Mr Kenyatta, Kenya’s fourth Head of State, Commander-in-Chief and the ruling Jubilee Party leader, was first catapulted into elective in 1997 when he contested for the Gatundu South Parliamentary seat but lost to Moses Mwihia, an established city architect.
His dream to succeed his father, the country’s founding President, Mzee Jomo Kenyatta, did not end with this defeat. In the year 2002 during the clamour for change in the country, the Head of State, the late Daniel Arap Toroitich Arap Moi, would abandon his strongmen and women, his fiercest defendants and closest allies and settle on the young Kenyatta as his preferred successor.
Mr Kenyatta would go on to become the independent party’s, Kenya African National Union (KANU) flagbearer in an election that would change the country’s political course forever. He, however, lost to Emilio Mwai Kibaki who was the National Rainbow Coalition (NARC) candidate. NARC was a coalition of more than ten opposition political parties including Kibaki’s Democratic Party, Liberal Democratic Party and the National Alliance Party of Kenya (NAPK) among others.
Despite the young Kenyatta losing the presidential election, signifying the end of the 40-year dictatorial rule of the KANU regime, he went ahead to become the Member of Parliament for Gatundu South, a position he held until 2013 when he successfully contested for the presidency.
His presidency was delivered through a win that brought him and his deputy William Samoei Kipchichir Ruto together. The duo - who were then facing charges of crimes against humanity at the International Criminal Court (ICC) at the Hague in Netherlands - brought together The National Alliance (TNA) and the United Republican Party (URP) outfits to garner over 51 percent of the votes cast in the March 2013 elections.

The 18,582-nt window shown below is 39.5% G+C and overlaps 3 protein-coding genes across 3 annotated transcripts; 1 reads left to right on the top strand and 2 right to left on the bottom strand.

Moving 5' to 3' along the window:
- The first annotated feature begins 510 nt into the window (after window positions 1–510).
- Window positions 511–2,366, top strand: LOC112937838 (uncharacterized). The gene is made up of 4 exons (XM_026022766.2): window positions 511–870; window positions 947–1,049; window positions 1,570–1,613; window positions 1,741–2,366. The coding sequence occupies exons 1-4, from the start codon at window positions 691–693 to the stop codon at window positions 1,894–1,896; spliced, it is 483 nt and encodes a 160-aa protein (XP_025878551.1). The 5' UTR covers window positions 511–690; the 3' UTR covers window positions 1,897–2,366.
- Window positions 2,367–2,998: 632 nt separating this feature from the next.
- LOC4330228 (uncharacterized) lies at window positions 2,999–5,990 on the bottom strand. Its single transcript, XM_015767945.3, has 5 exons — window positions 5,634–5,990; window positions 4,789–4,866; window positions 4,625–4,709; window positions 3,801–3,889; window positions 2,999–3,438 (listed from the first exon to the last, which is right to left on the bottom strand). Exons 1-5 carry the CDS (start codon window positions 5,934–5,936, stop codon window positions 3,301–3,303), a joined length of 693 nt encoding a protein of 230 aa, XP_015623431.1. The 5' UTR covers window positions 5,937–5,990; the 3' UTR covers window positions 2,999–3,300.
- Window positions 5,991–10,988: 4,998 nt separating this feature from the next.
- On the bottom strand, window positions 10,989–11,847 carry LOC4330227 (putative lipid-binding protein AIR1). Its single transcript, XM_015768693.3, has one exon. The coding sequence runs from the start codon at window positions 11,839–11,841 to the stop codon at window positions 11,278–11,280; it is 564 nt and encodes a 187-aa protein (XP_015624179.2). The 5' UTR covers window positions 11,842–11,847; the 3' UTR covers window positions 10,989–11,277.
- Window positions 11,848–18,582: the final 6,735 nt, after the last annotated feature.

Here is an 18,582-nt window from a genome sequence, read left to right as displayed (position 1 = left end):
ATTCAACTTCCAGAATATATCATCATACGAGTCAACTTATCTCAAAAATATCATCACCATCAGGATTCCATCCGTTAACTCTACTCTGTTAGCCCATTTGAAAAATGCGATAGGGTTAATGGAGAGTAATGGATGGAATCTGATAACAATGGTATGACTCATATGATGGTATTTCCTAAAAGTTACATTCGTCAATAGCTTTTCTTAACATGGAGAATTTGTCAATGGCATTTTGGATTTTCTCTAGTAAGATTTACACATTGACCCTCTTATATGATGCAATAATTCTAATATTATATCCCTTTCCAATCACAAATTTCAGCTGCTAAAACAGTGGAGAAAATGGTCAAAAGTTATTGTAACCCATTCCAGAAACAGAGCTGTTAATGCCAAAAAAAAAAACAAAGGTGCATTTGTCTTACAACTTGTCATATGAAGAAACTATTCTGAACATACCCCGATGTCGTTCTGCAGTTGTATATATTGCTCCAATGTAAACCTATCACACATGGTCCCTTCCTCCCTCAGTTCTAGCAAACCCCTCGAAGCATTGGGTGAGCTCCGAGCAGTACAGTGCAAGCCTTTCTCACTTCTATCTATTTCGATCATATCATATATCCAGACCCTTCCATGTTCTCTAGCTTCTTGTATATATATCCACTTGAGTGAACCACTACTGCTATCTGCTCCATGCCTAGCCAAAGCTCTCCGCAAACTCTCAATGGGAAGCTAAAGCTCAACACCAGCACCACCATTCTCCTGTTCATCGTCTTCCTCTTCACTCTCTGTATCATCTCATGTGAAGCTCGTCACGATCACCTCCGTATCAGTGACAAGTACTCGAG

In their 2013 election campaigns, Mr Kenyatta and Mr Ruto, pledged to put an end to the glaring inequalities among Kenyans. The two would go ahead to pledge a revolutionary approach to turnaround the country’s economy in less than five years.
However, since they took over power, the country’s inequality gap has widened further despite Kenya registering an admirable growth in the Human Development Index, going up from 0.519 in 2013 to 0.601 in 2019.
Graft and Inequality
The inequality gap between the haves and the have nots has been made worse by the ever rising cases of public money theft, pilferage and misuse of resources.
On January 18 this year, Mr Kenyatta would be quoted as saying that Kenya loses Ksh2 billion daily to graft. The Head of State, who expressed helplessness at the time, accused high ranking officials in his government of being at the centre of the runaway misappropriation of government resources.
His tenure, which comes to an end after the August 9, 2022 General Election, has seen Kenya lose billions of shillings through scandals such as KEMSA, Afya House, NHIF and the Ruaraka Land one.
Despite Mr Kenyatta’s tough talk on graft and his willingness to slay the beast, there has been no significant conviction. His legacy, including that of the Big Four Agenda, now lays in limbo even as succession politics enter the homestretch.